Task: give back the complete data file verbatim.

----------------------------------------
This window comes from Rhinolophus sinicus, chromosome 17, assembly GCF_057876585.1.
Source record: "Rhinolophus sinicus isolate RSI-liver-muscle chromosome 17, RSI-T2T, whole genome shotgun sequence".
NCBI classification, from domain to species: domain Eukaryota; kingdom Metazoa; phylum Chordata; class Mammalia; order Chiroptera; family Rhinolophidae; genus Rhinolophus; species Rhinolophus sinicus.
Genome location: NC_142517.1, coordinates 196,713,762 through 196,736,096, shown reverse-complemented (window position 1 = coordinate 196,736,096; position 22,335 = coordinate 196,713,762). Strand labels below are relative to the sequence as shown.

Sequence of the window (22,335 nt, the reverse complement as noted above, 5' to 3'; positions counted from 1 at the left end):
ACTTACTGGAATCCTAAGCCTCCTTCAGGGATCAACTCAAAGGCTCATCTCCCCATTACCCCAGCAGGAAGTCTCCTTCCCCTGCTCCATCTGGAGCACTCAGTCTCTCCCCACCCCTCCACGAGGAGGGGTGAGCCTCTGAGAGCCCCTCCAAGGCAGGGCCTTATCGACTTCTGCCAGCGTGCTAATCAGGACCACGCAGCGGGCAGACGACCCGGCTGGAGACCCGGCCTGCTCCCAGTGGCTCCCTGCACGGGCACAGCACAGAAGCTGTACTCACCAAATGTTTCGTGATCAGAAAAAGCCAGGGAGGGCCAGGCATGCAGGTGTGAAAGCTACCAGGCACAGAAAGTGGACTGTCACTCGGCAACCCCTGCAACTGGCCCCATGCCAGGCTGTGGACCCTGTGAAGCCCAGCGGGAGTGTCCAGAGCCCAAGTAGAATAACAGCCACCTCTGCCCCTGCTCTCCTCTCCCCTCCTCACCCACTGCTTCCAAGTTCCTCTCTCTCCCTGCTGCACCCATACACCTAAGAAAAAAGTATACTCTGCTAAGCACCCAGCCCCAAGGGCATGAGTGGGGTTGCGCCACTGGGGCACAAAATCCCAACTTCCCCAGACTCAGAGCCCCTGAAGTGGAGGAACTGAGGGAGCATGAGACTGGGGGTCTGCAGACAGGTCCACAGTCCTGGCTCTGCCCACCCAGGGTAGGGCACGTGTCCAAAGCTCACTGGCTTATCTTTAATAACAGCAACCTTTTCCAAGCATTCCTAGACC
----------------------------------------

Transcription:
This window comes from Rhinolophus sinicus, chromosome 17, assembly GCF_057876585.1.
Source record: "Rhinolophus sinicus isolate RSI-liver-muscle chromosome 17, RSI-T2T, whole genome shotgun sequence".
NCBI classification, from domain to species: domain Eukaryota; kingdom Metazoa; phylum Chordata; class Mammalia; order Chiroptera; family Rhinolophidae; genus Rhinolophus; species Rhinolophus sinicus.
Genome location: NC_142517.1, coordinates 196,713,762 through 196,736,096, shown reverse-complemented (window position 1 = coordinate 196,736,096; position 22,335 = coordinate 196,713,762). Strand labels below are relative to the sequence as shown.

Sequence of the window (22,335 nt, the reverse complement as noted above, 5' to 3'; positions counted from 1 at the left end):
ACTTACTGGAATCCTAAGCCTCCTTCAGGGATCAACTCAAAGGCTCATCTCCCCATTACCCCAGCAGGAAGTCTCCTTCCCCTGCTCCATCTGGAGCACTCAGTCTCTCCCCACCCCTCCACGAGGAGGGGTGAGCCTCTGAGAGCCCCTCCAAGGCAGGGCCTTATCGACTTCTGCCAGCGTGCTAATCAGGACCACGCAGCGGGCAGACGACCCGGCTGGAGACCCGGCCTGCTCCCAGTGGCTCCCTGCACGGGCACAGCACAGAAGCTGTACTCACCAAATGTTTCGTGATCAGAAAAAGCCAGGGAGGGCCAGGCATGCAGGTGTGAAAGCTACCAGGCACAGAAAGTGGACTGTCACTCGGCAACCCCTGCAACTGGCCCCATGCCAGGCTGTGGACCCTGTGAAGCCCAGCGGGAGTGTCCAGAGCCCAAGTAGAATAACAGCCACCTCTGCCCCTGCTCTCCTCTCCCCTCCTCACCCACTGCTTCCAAGTTCCTCTCTCTCCCTGCTGCACCCATACACCTAAGAAAAAAGTATACTCTGCTAAGCACCCAGCCCCAAGGGCATGAGTGGGGTTGCGCCACTGGGGCACAAAATCCCAACTTCCCCAGACTCAGAGCCCCTGAAGTGGAGGAACTGAGGGAGCATGAGACTGGGGGTCTGCAGACAGGTCCACAGTCCTGGCTCTGCCCACCCAGGGTAGGGCACGTGTCCAAAGCTCACTGGCTTATCTTTAATAACAGCAACCTTTTCCAAGCATTCCTAGACC